Equipment pioneer Ray Townsend dies
April 4, 2011
by Meat&Poultry Staff
DES MOINES, Iowa – Ray Townsend, 97, founder of Townsend Engineering, has died.
Townsend’s road to success began with his first pork skinner invention in 1946 – the first in a series of machines that would secure him a place as one of the global food industry’s great innovators. Townsend was always committed to “finding a better way”, a philosophy, which would become the motto of his company.
After developing the skinner, he launched a high-speed sausage linker and multi-needle injector. Both machines remain an integral part of meat production lines worldwide today.
Born in 1913 in Des Moines, Townsend trained as a blacksmith in his father’s shop, before earning a Bachelor’s degree in mechanical engineering at Iowa State Univ. in 1934. In 1946, he created meat and food processing equipment manufacturer Townsend Engineering. The company eventually went on to become the world’s largest designer and manufacturer of skinning, stuffing and injection equipment for meat, poultry and seafood processors.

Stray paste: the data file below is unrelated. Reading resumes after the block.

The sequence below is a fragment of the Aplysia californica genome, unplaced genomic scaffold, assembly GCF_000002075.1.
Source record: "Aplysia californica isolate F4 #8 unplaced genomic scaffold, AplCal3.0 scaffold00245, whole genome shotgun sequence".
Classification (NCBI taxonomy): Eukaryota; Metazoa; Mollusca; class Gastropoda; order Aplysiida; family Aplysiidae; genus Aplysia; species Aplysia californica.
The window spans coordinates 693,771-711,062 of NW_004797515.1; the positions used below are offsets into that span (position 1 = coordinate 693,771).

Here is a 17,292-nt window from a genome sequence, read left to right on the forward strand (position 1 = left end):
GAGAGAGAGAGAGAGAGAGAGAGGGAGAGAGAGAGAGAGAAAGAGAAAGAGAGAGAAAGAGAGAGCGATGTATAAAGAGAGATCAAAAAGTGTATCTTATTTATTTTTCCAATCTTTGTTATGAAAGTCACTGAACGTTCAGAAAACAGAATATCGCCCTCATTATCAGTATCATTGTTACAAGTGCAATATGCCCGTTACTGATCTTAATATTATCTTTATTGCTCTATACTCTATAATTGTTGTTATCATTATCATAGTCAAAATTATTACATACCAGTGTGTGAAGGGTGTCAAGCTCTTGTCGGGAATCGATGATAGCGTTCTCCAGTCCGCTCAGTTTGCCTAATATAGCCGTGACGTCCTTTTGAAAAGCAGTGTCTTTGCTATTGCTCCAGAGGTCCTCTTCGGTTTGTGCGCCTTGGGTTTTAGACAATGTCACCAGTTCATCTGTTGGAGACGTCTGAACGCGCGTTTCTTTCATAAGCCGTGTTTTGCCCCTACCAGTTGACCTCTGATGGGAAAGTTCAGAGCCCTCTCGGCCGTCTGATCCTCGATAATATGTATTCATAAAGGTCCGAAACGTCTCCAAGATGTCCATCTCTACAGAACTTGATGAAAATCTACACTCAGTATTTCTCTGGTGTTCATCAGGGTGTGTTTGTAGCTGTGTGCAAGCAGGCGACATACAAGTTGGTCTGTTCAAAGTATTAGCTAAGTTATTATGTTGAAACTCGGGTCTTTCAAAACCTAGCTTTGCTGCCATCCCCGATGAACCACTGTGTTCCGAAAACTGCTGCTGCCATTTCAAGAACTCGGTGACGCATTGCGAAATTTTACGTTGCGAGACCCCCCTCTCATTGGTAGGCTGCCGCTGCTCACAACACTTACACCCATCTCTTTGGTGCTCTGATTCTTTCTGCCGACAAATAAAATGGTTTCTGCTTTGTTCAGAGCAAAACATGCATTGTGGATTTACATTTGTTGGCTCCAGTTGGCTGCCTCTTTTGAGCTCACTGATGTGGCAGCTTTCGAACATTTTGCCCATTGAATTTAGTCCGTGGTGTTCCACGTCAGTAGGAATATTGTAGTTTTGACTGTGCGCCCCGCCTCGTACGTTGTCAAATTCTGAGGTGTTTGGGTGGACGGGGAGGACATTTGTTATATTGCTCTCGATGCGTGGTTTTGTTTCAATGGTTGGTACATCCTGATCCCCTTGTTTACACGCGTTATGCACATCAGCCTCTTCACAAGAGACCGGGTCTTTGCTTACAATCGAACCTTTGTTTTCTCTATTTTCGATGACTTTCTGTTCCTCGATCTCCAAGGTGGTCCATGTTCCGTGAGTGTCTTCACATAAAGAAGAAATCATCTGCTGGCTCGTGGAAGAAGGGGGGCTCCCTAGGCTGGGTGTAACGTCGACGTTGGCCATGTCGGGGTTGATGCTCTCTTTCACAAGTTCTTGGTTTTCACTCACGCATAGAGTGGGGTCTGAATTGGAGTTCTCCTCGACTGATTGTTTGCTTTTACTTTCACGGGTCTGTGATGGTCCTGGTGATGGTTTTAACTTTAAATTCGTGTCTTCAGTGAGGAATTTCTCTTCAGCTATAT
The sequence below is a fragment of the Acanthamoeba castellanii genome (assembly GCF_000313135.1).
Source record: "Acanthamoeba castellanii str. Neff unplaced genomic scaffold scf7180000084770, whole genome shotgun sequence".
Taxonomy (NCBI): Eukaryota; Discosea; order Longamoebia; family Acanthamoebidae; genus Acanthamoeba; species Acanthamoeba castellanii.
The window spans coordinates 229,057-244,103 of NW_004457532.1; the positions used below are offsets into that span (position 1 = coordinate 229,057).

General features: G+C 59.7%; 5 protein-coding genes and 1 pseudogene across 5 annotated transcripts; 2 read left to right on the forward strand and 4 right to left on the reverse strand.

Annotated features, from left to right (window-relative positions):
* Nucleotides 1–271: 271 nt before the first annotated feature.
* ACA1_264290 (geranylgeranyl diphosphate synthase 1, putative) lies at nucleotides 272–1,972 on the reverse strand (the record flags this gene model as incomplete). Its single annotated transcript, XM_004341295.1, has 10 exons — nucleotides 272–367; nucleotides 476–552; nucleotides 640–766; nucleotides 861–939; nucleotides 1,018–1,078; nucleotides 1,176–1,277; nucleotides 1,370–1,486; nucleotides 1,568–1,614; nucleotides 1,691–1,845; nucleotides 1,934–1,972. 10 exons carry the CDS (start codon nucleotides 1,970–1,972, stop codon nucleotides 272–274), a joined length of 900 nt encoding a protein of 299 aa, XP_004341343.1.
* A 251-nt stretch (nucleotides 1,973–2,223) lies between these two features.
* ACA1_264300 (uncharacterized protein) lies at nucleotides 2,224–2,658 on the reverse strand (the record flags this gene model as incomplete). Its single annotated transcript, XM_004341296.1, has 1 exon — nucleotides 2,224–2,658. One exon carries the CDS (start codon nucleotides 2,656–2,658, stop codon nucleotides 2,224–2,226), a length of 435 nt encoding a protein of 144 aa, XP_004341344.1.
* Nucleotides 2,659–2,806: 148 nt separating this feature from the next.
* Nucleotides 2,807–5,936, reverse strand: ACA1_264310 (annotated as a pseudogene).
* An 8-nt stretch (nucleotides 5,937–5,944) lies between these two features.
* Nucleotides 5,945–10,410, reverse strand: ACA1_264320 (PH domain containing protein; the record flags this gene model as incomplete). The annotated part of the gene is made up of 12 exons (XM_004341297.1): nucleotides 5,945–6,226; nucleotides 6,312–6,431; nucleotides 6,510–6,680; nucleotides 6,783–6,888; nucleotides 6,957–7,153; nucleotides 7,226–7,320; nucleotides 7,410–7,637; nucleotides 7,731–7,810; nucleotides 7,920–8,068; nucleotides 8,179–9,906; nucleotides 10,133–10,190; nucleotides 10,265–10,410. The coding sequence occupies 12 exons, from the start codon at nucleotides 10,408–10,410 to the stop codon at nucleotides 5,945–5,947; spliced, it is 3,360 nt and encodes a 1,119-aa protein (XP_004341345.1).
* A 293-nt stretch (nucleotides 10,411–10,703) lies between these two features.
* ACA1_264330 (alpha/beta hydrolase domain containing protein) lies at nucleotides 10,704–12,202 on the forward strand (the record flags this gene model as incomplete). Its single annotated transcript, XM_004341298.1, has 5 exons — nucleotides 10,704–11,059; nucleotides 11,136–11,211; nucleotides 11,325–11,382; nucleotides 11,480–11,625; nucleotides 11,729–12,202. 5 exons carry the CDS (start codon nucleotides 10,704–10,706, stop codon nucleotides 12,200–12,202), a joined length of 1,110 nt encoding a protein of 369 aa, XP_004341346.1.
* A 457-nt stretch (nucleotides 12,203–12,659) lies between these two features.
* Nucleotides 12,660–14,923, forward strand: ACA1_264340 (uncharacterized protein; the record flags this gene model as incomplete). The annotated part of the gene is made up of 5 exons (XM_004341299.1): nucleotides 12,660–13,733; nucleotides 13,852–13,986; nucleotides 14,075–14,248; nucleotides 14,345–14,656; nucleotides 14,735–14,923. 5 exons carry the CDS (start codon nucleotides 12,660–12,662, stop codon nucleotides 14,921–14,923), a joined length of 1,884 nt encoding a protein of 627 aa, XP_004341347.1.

Townsend obtained more than 100 US patents, plus more than 300 international patents, covering a spectrum of fields including co-extrusion, skinning, trimming, linking, meat harvesting and curing and marinating during his long and highly successful career.
Townsend also received several awards in recognition of his services to agriculture and the global meat industry. In 1982, he received the Iowa State Univ.’s Professional Achievement Award in Engineering, followed in 2005 by the same institution’s prestigious Henry A. Wallace Award.
Townsend is survived by his son, Ted.